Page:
We’d been a bit uncertain about Limerick which in the past has had the reputation of not being a great place (twenty or so years ago, it was known as ‘Stab City’ for all the knife violence}. We found this to be extremely out of date. If Limerick is not now a major tourist destination, than it can’t be far off. They have a charming riverfront walk, with pleasant views of the city. I particularly liked this statue honoring the dock workers.
We started by walking to King John's Castle, an imposing and very evocatively castle-like structure.
The historical exhibits at St. John’s Castle are both interesting and extremely well and professionally done. At the castle we saw the exhibits, briefly braved the wet towers and chatted with the costumed interpreters (Who were extremely pleasant, especially considering they were huddled in cold shelters in the courtyard, barely sheltered from the damp.) We spent some time chatting with the lute player, who talked very interestingly about the music and the instrument.
We walked around the castle enjoying the atmosphere despite the rain. Here's the courtyard.
And the views of the river from atop the towers were excellent.After viewing the castle we stopped for lunch (and also breakfast) at the cafe, which provided soup, toasted sandwiches and a very generous pot of steaming tea, for which I was very grateful!
We moved on to the Hunt Museum, bequeathed to Limerick by the Hunt family- they appear to have been collectors of some note, with interests ranging from early glass to medieval Irish artifacts to pottery and religious artifacts. The museum apparently still makes acquisitions of contemporary art, which is hung in the stairwells, while the galleries are reserved for the original collection. (JT’s explanation for this, “There isn't enough wall space in the rest rooms.”)
By then the rain had slackened to a mere sprinkle, so we resumed walking- to the Milk Market, which was sadly closing down, and up to admire the rows of handsome buildings in the Georgian section of town.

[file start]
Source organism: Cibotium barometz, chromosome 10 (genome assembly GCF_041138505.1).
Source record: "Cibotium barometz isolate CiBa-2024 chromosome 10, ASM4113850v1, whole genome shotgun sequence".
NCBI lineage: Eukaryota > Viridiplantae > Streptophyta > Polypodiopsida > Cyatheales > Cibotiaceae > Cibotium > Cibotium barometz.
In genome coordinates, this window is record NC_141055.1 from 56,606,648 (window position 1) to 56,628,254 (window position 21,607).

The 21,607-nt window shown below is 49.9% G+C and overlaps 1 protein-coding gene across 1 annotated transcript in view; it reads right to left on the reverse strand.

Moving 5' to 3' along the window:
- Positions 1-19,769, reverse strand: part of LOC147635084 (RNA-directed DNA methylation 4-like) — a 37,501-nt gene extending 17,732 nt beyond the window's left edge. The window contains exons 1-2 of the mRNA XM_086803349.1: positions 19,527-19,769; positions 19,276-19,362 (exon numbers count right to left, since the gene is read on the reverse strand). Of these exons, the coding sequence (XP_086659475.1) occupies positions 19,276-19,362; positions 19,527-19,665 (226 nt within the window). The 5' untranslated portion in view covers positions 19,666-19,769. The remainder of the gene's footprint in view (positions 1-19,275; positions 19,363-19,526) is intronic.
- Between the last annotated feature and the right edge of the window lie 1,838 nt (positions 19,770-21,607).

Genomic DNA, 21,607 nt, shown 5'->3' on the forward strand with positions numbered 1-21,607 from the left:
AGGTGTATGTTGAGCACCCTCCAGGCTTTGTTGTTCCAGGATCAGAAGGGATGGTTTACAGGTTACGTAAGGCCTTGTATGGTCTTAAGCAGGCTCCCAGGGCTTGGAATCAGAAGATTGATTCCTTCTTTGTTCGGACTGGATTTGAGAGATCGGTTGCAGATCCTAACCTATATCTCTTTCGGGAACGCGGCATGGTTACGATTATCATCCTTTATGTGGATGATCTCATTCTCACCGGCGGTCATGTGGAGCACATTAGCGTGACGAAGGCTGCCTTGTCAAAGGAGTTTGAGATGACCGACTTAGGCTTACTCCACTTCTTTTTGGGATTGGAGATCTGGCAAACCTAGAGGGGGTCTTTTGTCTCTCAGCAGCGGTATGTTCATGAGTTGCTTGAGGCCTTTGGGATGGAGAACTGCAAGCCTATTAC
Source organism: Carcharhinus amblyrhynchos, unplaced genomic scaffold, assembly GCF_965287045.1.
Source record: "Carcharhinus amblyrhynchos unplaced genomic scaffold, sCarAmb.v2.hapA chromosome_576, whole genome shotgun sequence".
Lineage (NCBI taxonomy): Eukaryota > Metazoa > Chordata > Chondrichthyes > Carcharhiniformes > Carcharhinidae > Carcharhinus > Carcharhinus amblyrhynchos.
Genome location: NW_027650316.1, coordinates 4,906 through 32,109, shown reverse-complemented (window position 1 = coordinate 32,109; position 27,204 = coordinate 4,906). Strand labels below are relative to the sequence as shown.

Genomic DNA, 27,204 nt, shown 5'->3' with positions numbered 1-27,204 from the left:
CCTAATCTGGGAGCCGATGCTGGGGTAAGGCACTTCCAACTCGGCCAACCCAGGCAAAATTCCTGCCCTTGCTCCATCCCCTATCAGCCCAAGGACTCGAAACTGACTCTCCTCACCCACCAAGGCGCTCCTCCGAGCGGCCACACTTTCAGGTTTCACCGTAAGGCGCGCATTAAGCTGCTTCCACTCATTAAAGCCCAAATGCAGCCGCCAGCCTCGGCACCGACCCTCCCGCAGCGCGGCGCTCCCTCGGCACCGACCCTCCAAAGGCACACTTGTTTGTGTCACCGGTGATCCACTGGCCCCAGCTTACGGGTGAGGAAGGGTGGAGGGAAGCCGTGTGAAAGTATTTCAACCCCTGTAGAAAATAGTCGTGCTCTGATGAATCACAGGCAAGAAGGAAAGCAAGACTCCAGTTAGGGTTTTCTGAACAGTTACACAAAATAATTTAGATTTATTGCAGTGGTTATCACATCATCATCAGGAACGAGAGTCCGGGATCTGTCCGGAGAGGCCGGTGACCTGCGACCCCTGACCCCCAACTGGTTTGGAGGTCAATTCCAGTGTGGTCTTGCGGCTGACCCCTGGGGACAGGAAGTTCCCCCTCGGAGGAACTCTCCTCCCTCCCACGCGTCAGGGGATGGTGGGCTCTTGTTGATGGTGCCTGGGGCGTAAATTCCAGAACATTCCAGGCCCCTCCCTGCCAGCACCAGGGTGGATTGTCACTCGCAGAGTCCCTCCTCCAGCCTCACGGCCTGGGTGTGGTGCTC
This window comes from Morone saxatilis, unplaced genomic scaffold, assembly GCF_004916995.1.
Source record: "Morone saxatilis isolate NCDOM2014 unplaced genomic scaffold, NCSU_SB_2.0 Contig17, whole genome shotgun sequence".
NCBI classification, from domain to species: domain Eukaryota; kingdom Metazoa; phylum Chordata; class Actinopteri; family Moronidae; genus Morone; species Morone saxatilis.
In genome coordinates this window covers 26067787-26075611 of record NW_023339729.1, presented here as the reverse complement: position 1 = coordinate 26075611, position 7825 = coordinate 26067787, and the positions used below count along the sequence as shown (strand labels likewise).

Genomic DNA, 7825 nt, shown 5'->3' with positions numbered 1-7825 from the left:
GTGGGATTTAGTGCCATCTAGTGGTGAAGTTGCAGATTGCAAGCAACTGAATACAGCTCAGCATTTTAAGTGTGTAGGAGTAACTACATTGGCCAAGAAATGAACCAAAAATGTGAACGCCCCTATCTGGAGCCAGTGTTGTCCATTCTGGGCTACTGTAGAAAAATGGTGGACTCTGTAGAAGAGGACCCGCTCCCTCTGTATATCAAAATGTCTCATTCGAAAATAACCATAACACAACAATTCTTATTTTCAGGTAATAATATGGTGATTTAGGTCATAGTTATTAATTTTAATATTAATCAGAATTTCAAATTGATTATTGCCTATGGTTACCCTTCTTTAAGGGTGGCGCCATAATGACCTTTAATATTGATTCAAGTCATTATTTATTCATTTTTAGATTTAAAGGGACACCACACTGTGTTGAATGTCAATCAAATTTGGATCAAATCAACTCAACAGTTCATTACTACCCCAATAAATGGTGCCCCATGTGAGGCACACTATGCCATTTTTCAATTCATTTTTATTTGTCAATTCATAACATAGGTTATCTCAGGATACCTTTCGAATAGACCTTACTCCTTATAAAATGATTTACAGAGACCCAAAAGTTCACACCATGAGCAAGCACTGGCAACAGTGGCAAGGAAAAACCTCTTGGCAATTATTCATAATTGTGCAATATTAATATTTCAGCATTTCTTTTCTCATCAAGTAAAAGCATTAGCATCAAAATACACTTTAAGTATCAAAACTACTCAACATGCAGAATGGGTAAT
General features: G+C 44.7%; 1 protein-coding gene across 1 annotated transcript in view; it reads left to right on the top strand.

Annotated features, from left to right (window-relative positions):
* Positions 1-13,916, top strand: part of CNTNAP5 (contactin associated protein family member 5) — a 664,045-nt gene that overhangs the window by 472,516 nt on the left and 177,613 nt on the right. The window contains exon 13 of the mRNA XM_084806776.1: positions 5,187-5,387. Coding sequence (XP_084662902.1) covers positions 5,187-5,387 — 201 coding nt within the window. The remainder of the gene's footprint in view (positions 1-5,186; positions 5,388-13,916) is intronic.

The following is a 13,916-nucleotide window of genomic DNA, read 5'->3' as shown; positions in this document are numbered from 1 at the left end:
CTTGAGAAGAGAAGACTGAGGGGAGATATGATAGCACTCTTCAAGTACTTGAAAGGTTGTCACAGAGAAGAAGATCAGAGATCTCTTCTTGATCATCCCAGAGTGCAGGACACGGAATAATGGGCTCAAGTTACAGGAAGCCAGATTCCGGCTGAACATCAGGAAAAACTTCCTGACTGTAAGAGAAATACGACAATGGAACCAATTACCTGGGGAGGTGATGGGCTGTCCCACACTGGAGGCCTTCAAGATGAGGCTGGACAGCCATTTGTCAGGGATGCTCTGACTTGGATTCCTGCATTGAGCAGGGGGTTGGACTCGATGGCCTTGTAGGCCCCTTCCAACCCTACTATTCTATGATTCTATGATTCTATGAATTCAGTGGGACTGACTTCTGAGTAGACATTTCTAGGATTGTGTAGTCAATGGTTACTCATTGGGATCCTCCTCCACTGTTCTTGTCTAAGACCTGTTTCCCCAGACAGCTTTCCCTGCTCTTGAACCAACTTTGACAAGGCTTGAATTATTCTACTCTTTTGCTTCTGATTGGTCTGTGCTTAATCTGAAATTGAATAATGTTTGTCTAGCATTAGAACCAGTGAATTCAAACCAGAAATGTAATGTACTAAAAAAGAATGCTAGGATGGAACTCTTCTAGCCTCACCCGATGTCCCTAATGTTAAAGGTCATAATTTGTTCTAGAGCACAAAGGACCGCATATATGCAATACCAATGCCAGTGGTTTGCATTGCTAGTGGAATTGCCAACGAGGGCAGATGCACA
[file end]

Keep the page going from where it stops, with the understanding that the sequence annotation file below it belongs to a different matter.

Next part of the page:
As the afternoon progressed, most of the town began rolling up the sidewalks, it being Sunday. Most of the retail establishments and the city museum were closed. So we strolled down the other side of the river, stopped to view the Treaty Stone, supposedly the stone on which a treaty was signed between the Jacobites and followers of William of Orange.
We crossed back over the river and proceeded on to the pub with traditional music and dancing we had spotted for our last evening in Ireland. The Locke proved to have good food, good music and really terrific dancers. See for yourself. (Let me know if you have trouble viewing the video- I may have to repost it through Blogger.)
I don’t ordinarily shoot video (I tend to think of it as intrusive) but Sarah, who is dancing in the video asked if I shot any good pictures or video if I would post them to the pub’s Facebook page, so I took that as tacit permission. That’s Cian dancing with her- he was also playing flute and I think piano. Sarah also sang- she has a lovely voice- and Deirdre played harp and Brendan button accordian.
We lingered until the show was over and then had to hustle back to the bus station to get our ride back to the hotel. And the next morning we flew home. Usually by the end of a long vacation like this I'm more than ready to sleep in my own bed, but Ireland was marvelous and I was sorry to leave. We're already talking about things we missed seeing this trip and want to do next time.
Thanks for joining me on this virtual vacation! Next post we'll be returning to our regularly scheduled knitting and crafting content.